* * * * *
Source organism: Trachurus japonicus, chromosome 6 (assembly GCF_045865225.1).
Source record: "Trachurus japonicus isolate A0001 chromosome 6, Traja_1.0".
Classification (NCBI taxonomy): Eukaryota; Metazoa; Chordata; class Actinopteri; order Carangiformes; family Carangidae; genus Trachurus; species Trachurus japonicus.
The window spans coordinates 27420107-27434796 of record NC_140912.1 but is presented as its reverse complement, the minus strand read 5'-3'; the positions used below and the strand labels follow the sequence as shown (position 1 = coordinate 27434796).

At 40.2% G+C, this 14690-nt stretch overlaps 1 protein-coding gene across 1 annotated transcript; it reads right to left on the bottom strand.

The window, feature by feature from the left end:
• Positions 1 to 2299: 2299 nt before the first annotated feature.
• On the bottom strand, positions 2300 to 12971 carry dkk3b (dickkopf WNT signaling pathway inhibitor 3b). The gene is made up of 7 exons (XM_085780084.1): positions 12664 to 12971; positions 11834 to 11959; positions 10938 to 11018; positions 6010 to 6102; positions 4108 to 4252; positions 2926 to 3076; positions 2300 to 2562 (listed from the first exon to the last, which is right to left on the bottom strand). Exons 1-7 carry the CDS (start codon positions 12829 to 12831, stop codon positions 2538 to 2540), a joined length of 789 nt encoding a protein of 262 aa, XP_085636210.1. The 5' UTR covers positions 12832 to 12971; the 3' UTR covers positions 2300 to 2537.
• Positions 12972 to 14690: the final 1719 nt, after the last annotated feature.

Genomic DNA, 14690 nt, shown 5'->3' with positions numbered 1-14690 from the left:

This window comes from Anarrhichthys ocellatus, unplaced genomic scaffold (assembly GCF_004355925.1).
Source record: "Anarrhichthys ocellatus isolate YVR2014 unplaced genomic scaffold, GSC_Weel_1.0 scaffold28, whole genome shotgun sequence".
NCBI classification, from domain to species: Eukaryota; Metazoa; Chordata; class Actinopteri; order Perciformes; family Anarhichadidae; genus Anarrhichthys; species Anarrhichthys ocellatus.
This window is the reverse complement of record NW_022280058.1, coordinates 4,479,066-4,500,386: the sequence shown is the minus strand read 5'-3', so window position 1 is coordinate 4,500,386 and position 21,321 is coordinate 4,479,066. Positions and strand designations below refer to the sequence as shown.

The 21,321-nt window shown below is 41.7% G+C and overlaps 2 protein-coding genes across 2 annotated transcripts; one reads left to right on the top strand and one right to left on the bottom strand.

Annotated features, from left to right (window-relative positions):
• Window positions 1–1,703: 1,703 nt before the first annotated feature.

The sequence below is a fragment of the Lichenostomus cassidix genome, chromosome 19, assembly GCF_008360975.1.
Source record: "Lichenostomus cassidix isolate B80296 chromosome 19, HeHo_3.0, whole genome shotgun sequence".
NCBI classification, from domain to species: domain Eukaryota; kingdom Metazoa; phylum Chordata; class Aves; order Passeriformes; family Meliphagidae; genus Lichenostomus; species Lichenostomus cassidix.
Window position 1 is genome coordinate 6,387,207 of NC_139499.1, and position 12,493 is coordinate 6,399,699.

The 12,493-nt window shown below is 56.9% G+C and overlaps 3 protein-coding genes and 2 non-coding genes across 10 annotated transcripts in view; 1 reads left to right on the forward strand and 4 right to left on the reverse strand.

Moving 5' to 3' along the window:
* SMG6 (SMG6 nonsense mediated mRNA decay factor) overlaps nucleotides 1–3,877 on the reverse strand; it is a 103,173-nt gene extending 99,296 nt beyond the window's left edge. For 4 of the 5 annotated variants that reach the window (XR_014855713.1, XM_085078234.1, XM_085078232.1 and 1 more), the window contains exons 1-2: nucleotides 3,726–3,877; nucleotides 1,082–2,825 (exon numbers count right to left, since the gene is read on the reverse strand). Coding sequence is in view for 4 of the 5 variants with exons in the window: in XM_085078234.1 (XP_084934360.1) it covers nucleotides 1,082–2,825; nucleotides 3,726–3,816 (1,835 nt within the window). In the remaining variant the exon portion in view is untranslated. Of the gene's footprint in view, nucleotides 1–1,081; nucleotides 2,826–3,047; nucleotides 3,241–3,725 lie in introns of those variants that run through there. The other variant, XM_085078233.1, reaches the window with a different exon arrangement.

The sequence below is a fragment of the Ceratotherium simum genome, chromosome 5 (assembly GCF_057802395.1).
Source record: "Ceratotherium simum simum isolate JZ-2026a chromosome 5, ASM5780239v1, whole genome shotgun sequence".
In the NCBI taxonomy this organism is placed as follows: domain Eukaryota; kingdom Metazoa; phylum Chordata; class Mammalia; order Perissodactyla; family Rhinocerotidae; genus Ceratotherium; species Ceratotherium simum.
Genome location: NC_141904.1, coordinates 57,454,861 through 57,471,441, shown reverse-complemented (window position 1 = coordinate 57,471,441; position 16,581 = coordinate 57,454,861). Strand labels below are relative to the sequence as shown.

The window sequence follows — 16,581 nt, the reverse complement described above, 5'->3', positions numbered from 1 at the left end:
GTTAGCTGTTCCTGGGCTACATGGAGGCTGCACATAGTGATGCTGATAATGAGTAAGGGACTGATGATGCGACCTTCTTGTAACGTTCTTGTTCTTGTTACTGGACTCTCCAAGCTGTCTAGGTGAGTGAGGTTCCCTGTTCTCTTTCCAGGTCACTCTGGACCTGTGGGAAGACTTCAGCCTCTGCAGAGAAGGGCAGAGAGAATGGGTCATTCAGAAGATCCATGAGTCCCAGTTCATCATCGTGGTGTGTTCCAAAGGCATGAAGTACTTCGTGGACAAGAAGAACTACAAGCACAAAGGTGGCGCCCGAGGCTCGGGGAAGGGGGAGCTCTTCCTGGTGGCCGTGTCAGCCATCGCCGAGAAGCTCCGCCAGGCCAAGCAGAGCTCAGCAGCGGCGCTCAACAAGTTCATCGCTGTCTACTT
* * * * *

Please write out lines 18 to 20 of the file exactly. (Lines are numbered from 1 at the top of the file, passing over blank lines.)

The sequence below is a fragment of the Lichenostomus cassidix genome, chromosome 19, assembly GCF_008360975.1.
Source record: "Lichenostomus cassidix isolate B80296 chromosome 19, HeHo_3.0, whole genome shotgun sequence".
NCBI classification, from domain to species: domain Eukaryota; kingdom Metazoa; phylum Chordata; class Aves; order Passeriformes; family Meliphagidae; genus Lichenostomus; species Lichenostomus cassidix.